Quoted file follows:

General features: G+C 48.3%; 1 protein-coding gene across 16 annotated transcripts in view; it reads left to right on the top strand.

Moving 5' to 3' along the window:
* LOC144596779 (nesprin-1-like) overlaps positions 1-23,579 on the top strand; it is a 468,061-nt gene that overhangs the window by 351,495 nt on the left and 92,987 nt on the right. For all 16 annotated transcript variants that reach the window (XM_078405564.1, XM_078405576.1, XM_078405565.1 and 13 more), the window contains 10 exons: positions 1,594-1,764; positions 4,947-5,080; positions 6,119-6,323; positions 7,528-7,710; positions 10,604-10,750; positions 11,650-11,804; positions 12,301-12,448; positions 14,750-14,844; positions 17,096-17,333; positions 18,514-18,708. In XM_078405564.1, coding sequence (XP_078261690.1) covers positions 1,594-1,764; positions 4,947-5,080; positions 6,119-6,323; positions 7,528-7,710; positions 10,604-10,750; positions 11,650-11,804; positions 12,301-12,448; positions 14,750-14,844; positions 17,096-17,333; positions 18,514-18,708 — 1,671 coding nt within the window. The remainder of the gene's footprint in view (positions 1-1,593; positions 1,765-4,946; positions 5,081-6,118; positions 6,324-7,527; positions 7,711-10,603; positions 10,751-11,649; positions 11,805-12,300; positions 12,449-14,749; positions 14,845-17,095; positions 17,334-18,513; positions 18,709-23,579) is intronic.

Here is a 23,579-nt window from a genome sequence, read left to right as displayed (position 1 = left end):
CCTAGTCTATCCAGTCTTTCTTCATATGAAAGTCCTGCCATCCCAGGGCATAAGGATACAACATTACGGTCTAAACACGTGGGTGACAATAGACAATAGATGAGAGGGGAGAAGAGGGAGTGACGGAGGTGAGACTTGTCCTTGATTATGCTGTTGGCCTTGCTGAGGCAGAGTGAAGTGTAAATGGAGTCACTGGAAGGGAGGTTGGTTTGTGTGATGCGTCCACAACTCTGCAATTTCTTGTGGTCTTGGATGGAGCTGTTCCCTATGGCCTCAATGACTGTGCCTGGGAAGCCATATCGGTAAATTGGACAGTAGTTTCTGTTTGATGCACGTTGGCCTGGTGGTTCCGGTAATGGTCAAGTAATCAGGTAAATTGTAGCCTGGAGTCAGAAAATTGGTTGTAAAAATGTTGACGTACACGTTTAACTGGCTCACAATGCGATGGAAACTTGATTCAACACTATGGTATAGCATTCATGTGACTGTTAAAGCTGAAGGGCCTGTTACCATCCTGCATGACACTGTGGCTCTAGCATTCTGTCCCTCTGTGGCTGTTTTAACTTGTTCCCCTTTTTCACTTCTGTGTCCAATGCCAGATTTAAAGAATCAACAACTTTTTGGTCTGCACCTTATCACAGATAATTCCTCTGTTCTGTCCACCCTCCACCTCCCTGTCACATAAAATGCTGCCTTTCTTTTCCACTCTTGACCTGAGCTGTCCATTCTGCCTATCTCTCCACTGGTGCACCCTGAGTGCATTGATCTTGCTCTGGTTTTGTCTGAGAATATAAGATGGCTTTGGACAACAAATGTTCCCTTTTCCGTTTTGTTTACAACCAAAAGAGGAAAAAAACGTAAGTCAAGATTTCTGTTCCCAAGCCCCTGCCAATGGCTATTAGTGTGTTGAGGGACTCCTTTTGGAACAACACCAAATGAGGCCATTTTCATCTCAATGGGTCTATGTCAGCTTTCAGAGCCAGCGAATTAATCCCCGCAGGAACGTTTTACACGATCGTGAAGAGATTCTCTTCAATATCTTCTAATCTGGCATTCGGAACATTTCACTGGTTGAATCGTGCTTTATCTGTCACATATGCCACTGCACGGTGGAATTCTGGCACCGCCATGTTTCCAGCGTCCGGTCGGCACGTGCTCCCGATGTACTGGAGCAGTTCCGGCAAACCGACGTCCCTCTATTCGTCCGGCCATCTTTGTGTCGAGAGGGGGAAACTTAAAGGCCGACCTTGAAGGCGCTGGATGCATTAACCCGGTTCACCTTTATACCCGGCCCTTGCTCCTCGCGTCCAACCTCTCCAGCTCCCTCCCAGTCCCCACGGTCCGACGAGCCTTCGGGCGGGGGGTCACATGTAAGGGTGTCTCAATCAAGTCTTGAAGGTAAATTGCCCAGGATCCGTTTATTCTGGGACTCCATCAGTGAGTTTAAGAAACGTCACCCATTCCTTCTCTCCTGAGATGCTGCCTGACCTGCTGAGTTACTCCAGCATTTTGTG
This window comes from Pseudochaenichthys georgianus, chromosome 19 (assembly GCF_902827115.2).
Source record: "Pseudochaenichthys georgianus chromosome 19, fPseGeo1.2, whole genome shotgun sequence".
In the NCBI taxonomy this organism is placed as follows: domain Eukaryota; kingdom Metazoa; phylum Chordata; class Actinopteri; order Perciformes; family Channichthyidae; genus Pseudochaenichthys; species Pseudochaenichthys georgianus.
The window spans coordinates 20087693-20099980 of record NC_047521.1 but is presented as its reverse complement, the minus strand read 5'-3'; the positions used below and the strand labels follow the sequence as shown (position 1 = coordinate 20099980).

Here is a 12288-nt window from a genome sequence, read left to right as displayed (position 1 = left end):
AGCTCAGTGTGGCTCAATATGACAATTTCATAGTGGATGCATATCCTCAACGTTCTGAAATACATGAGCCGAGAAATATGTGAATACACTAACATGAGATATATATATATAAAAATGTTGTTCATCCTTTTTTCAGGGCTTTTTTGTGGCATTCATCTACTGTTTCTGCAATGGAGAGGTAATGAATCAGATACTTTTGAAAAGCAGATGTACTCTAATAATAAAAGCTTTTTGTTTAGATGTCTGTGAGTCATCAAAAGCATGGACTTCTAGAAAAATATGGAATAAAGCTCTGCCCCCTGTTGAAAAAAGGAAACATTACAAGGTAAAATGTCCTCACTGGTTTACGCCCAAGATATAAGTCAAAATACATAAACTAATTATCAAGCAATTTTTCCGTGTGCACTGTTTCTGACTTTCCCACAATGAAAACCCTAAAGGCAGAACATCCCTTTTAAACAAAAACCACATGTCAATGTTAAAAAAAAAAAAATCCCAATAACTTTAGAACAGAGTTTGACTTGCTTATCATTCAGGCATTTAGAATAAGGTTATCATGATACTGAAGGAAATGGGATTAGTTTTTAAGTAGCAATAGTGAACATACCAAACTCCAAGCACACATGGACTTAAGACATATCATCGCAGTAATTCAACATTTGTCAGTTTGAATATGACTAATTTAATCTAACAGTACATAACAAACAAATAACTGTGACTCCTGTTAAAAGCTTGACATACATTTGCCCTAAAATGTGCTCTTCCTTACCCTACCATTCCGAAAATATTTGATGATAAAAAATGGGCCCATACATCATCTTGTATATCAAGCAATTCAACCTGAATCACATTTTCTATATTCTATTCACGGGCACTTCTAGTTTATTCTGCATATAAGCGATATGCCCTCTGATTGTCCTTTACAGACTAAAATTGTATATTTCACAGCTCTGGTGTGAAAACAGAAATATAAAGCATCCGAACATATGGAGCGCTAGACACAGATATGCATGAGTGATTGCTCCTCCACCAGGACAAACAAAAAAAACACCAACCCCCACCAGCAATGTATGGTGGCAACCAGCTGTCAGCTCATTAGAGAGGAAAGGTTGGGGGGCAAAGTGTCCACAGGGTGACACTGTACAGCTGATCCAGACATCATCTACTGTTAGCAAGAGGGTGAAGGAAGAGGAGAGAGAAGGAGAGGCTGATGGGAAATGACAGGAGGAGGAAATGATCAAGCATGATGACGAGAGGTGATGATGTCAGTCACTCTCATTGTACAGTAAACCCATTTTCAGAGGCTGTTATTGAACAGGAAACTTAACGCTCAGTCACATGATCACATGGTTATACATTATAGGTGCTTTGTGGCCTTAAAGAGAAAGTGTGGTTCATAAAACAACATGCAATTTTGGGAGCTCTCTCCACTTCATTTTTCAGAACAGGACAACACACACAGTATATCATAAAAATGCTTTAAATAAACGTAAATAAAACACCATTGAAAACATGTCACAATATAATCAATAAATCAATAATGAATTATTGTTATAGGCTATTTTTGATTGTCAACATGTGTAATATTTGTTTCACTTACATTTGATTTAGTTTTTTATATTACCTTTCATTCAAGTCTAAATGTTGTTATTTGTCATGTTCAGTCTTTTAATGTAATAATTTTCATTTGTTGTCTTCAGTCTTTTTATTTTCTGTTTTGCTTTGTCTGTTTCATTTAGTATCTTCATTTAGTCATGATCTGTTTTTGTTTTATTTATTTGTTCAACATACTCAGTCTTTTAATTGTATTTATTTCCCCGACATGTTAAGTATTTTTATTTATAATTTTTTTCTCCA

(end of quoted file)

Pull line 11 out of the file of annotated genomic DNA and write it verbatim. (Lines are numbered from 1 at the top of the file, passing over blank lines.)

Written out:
AGCTCAGTGTGGCTCAATATGACAATTTCATAGTGGATGCATATCCTCAACGTTCTGAAATACATGAGCCGAGAAATATGTGAATACACTAACATGAGATATATATATATAAAAATGTTGTTCATCCTTTTTTCAGGGCTTTTTTGTGGCATTCATCTACTGTTTCTGCAATGGAGAGGTAATGAATCAGATACTTTTGAAAAGCAGATGTACTCTAATAATAAAAGCTTTTTGTTTAGATGTCTGTGAGTCATCAAAAGCATGGACTTCTAGAAAAATATGGAATAAAGCTCTGCCCCCTGTTGAAAAAAGGAAACATTACAAGGTAAAATGTCCTCACTGGTTTACGCCCAAGATATAAGTCAAAATACATAAACTAATTATCAAGCAATTTTTCCGTGTGCACTGTTTCTGACTTTCCCACAATGAAAACCCTAAAGGCAGAACATCCCTTTTAAACAAAAACCACATGTCAATGTTAAAAAAAAAAAAATCCCAATAACTTTAGAACAGAGTTTGACTTGCTTATCATTCAGGCATTTAGAATAAGGTTATCATGATACTGAAGGAAATGGGATTAGTTTTTAAGTAGCAATAGTGAACATACCAAACTCCAAGCACACATGGACTTAAGACATATCATCGCAGTAATTCAACATTTGTCAGTTTGAATATGACTAATTTAATCTAACAGTACATAACAAACAAATAACTGTGACTCCTGTTAAAAGCTTGACATACATTTGCCCTAAAATGTGCTCTTCCTTACCCTACCATTCCGAAAATATTTGATGATAAAAAATGGGCCCATACATCATCTTGTATATCAAGCAATTCAACCTGAATCACATTTTCTATATTCTATTCACGGGCACTTCTAGTTTATTCTGCATATAAGCGATATGCCCTCTGATTGTCCTTTACAGACTAAAATTGTATATTTCACAGCTCTGGTGTGAAAACAGAAATATAAAGCATCCGAACATATGGAGCGCTAGACACAGATATGCATGAGTGATTGCTCCTCCACCAGGACAAACAAAAAAAACACCAACCCCCACCAGCAATGTATGGTGGCAACCAGCTGTCAGCTCATTAGAGAGGAAAGGTTGGGGGGCAAAGTGTCCACAGGGTGACACTGTACAGCTGATCCAGACATCATCTACTGTTAGCAAGAGGGTGAAGGAAGAGGAGAGAGAAGGAGAGGCTGATGGGAAATGACAGGAGGAGGAAATGATCAAGCATGATGACGAGAGGTGATGATGTCAGTCACTCTCATTGTACAGTAAACCCATTTTCAGAGGCTGTTATTGAACAGGAAACTTAACGCTCAGTCACATGATCACATGGTTATACATTATAGGTGCTTTGTGGCCTTAAAGAGAAAGTGTGGTTCATAAAACAACATGCAATTTTGGGAGCTCTCTCCACTTCATTTTTCAGAACAGGACAACACACACAGTATATCATAAAAATGCTTTAAATAAACGTAAATAAAACACCATTGAAAACATGTCACAATATAATCAATAAATCAATAATGAATTATTGTTATAGGCTATTTTTGATTGTCAACATGTGTAATATTTGTTTCACTTACATTTGATTTAGTTTTTTATATTACCTTTCATTCAAGTCTAAATGTTGTTATTTGTCATGTTCAGTCTTTTAATGTAATAATTTTCATTTGTTGTCTTCAGTCTTTTTATTTTCTGTTTTGCTTTGTCTGTTTCATTTAGTATCTTCATTTAGTCATGATCTGTTTTTGTTTTATTTATTTGTTCAACATACTCAGTCTTTTAATTGTATTTATTTCCCCGACATGTTAAGTATTTTTATTTATAATTTTTTTCTCCA